Wanted: SRC Vice-President
On March 18, during an executive meeting, Jamie Rusiti – the elected co-Vice President of the SRC – was dismissed from his position by his peers. The SRC constitution states that missing two consecutive executive meetings is grounds for dismissal.
Much like Rusiti himself, members of the executive made no apologies for their decision. They all voted – with the exception of Michael Sun, who was absent – for Rusiti’s removal.
Rusiti had been overseas over the break. “That being said, over this period I’ve kept up with the content of meetings and have approved motions via email,” he said, prior to the dismissal.
The position is also shared with Anna Hush. Rusiti assured Honi, “we’ve kept in close contact regarding our duties and where possible, I’ve worked on projects from abroad.”
For those looking to jump on the vacancy, act fast, or your careerist best friend might beat you to it. “No one has expressed interest in filling the role yet, but it’s certainly something I would consider,” Hush told Honi.
Late on Sunday night, Rusiti sent us this statement: “Because of personal issues completely unrelated to the SRC, I was put in a position where attending meetings or even being in the SRC office became a major point of anxiety, which has led to my resignation as VP. This situation has been difficult for everyone on council and is proof that it is completely unreasonable for people to impose their personal disagreements on a professional environment.”
Whine and Cheese
The FrenchSoc’s semesterly Wine and Cheese night was cancelled last week due to University of Sydney Union licensing restrictions on the planned venue, The Cellar Theatre. The cancellation for the event, ‘DÉLIRE DANS LA DISCHOTHÉQUE, was publicised the day before it was scheduled following a series of updates informing ticket buyers of ‘pesky restrictions’ on alcohol and location changes.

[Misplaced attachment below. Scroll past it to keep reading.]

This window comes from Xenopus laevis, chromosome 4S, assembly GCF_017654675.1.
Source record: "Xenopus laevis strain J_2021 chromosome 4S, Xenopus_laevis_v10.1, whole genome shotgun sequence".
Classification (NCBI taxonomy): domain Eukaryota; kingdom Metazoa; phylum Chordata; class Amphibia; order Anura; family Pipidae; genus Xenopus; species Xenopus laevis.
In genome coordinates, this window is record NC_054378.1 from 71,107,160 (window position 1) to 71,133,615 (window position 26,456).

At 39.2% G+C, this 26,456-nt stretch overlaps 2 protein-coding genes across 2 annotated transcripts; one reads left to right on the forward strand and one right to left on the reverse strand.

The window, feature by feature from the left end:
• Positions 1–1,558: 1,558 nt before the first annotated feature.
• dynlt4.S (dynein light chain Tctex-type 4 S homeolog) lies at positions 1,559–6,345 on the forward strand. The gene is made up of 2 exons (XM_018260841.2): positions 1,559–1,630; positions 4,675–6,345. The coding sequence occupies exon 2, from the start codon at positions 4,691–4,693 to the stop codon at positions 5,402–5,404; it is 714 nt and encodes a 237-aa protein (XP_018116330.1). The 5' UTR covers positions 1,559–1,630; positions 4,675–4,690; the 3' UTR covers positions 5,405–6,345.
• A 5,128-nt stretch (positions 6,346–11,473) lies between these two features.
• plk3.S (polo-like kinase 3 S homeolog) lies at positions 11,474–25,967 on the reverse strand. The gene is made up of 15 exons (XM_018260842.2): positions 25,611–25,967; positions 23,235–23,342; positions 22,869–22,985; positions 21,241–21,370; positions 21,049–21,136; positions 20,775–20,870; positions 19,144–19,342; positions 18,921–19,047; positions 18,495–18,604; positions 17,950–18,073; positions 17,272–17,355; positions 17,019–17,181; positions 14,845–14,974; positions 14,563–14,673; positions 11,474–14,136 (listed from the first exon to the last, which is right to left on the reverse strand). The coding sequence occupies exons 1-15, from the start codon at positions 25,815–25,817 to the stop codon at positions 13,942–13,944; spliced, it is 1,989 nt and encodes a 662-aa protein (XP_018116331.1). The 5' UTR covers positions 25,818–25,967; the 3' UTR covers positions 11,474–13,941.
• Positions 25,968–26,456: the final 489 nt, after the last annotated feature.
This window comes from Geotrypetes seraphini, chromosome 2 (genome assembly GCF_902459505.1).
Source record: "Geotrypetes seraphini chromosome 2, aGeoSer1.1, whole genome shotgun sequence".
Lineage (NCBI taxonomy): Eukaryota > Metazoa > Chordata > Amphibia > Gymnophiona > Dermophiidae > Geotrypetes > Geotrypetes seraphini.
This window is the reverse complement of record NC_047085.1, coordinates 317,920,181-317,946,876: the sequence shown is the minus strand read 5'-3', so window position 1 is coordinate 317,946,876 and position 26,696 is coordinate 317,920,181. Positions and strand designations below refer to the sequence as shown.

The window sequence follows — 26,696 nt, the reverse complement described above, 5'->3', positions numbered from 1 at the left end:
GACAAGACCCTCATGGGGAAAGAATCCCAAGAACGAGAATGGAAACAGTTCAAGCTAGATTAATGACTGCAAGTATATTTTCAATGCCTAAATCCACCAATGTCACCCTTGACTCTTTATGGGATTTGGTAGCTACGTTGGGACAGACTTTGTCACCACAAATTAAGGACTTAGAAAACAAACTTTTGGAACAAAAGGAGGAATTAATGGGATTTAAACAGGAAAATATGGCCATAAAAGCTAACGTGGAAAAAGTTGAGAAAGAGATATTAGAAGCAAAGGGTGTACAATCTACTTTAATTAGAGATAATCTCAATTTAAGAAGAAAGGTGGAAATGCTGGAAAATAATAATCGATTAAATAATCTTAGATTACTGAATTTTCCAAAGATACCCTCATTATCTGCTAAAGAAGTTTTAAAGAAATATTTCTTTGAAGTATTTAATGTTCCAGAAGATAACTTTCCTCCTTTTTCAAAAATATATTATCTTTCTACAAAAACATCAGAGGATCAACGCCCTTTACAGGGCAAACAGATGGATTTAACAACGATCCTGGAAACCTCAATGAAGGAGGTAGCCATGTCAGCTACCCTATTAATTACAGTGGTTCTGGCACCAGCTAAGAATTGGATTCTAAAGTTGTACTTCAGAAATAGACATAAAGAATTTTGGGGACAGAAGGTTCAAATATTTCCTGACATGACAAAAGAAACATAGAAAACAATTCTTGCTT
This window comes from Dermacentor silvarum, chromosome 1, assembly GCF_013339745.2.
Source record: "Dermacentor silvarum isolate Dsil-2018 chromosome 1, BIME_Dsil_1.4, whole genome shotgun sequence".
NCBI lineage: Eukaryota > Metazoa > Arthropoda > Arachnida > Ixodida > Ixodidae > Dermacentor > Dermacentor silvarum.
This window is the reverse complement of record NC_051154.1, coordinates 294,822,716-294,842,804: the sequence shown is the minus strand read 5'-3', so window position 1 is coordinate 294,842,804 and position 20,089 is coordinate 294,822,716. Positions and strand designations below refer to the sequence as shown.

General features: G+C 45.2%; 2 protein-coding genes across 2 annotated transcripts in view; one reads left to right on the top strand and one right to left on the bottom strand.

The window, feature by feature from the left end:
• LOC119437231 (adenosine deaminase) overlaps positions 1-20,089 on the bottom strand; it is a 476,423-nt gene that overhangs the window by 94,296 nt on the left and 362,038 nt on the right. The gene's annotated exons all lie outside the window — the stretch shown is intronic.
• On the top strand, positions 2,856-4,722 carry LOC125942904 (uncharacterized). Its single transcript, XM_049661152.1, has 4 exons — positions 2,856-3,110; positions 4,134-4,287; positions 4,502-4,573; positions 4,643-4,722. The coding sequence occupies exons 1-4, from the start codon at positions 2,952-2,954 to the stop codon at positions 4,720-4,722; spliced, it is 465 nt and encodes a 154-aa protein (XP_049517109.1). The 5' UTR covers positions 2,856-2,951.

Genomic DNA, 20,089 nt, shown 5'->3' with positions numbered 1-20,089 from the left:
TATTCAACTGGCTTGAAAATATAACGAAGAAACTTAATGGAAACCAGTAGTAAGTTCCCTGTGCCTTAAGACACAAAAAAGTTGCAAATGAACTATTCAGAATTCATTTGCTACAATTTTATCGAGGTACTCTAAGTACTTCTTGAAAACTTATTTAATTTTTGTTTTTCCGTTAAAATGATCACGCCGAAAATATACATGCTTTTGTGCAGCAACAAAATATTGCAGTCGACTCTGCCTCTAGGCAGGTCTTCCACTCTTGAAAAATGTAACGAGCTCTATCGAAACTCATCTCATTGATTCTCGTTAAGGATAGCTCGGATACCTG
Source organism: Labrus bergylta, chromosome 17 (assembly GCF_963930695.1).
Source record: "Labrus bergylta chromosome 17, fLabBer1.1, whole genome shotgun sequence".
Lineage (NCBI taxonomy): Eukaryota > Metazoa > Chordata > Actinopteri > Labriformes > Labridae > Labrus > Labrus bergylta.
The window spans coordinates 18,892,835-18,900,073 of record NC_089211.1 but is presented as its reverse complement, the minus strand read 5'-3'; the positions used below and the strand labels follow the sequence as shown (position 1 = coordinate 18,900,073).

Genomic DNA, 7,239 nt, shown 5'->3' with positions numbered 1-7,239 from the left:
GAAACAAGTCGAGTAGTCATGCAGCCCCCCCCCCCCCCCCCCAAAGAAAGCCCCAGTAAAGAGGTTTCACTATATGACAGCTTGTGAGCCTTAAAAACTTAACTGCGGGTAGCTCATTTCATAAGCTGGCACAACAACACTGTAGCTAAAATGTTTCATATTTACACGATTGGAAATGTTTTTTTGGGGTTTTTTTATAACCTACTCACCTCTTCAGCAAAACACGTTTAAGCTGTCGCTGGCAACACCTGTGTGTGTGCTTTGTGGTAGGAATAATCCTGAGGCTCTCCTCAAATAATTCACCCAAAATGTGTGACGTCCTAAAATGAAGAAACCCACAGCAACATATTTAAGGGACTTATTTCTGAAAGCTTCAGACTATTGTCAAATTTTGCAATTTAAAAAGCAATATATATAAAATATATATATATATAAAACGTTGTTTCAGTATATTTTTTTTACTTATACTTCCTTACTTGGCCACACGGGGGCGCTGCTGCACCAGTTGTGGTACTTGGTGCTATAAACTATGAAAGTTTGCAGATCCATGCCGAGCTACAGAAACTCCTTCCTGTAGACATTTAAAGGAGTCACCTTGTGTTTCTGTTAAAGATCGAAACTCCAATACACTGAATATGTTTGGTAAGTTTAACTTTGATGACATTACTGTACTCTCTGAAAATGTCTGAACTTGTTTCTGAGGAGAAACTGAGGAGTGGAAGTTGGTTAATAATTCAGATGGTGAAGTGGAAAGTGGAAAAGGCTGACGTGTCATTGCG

The USU also asked that the society’s replacement ‘Slushies and Cheese Night’ be postponed ‘even if non-alcohol drinks were served.’ FrenchSoc President Alana Cherry told Honi, “Whilst it’s a shame Wine & Cheese Night had to be cancelled, we completely understand the concerns of the USU and cannot wait to work closer with them to bring it back even bigger and better next semester! As the French say, c’est la vie!” The society was able to refund all tickets purchased and claim back the $800 spent on cheese, baguettes, pastries, and non-alcoholic drinks.
Last week was all about activism on campus. While the fracas at Fisher Library made national headlines, the Great Hall also saw its share of (slightly less dramatic) action during the Science Faculty graduation ceremony on Thursday morning.
Science graduate and SRC Environment Officer Lily Matchett, who earlier this month locked on to a coal conveyer at Narrabri to protest fossil fuel mining, broke from stifling graduation procedure mid-ceremony to unfurl a banner that read “Science Student ashamed to graduate from a Uni that FUND$ climate change”. While the action was ultimately brief, Matchett told Honi, “the only dignified way I could graduate from Bachelor of Science was to take a stand against and highlight the University’s inaction on Climate Change”, citing its failure to divest from the fossil fuel industry.